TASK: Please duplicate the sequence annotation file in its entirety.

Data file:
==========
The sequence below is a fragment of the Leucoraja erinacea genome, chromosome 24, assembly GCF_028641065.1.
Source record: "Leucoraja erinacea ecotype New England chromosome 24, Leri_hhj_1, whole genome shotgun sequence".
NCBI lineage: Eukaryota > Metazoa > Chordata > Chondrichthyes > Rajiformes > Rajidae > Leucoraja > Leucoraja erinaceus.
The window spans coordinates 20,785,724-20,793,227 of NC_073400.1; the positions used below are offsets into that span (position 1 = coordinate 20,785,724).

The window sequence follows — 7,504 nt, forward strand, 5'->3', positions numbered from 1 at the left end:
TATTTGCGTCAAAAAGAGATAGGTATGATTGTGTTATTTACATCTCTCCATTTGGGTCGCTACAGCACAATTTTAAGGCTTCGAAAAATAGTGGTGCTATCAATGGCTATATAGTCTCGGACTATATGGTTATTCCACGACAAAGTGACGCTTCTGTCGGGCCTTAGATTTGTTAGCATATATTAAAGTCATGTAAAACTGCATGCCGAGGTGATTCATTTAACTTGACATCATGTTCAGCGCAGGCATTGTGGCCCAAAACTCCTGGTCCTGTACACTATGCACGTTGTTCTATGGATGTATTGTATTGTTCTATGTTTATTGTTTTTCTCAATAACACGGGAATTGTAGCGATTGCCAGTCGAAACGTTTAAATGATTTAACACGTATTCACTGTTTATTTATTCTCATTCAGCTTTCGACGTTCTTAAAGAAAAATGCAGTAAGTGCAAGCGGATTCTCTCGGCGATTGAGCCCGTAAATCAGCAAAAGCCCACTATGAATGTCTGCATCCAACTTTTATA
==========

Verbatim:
The sequence below is a fragment of the Leucoraja erinacea genome, chromosome 24, assembly GCF_028641065.1.
Source record: "Leucoraja erinacea ecotype New England chromosome 24, Leri_hhj_1, whole genome shotgun sequence".
NCBI lineage: Eukaryota > Metazoa > Chordata > Chondrichthyes > Rajiformes > Rajidae > Leucoraja > Leucoraja erinaceus.
The window spans coordinates 20,785,724-20,793,227 of NC_073400.1; the positions used below are offsets into that span (position 1 = coordinate 20,785,724).

The window sequence follows — 7,504 nt, forward strand, 5'->3', positions numbered from 1 at the left end:
TATTTGCGTCAAAAAGAGATAGGTATGATTGTGTTATTTACATCTCTCCATTTGGGTCGCTACAGCACAATTTTAAGGCTTCGAAAAATAGTGGTGCTATCAATGGCTATATAGTCTCGGACTATATGGTTATTCCACGACAAAGTGACGCTTCTGTCGGGCCTTAGATTTGTTAGCATATATTAAAGTCATGTAAAACTGCATGCCGAGGTGATTCATTTAACTTGACATCATGTTCAGCGCAGGCATTGTGGCCCAAAACTCCTGGTCCTGTACACTATGCACGTTGTTCTATGGATGTATTGTATTGTTCTATGTTTATTGTTTTTCTCAATAACACGGGAATTGTAGCGATTGCCAGTCGAAACGTTTAAATGATTTAACACGTATTCACTGTTTATTTATTCTCATTCAGCTTTCGACGTTCTTAAAGAAAAATGCAGTAAGTGCAAGCGGATTCTCTCGGCGATTGAGCCCGTAAATCAGCAAAAGCCCACTATGAATGTCTGCATCCAACTTTTATA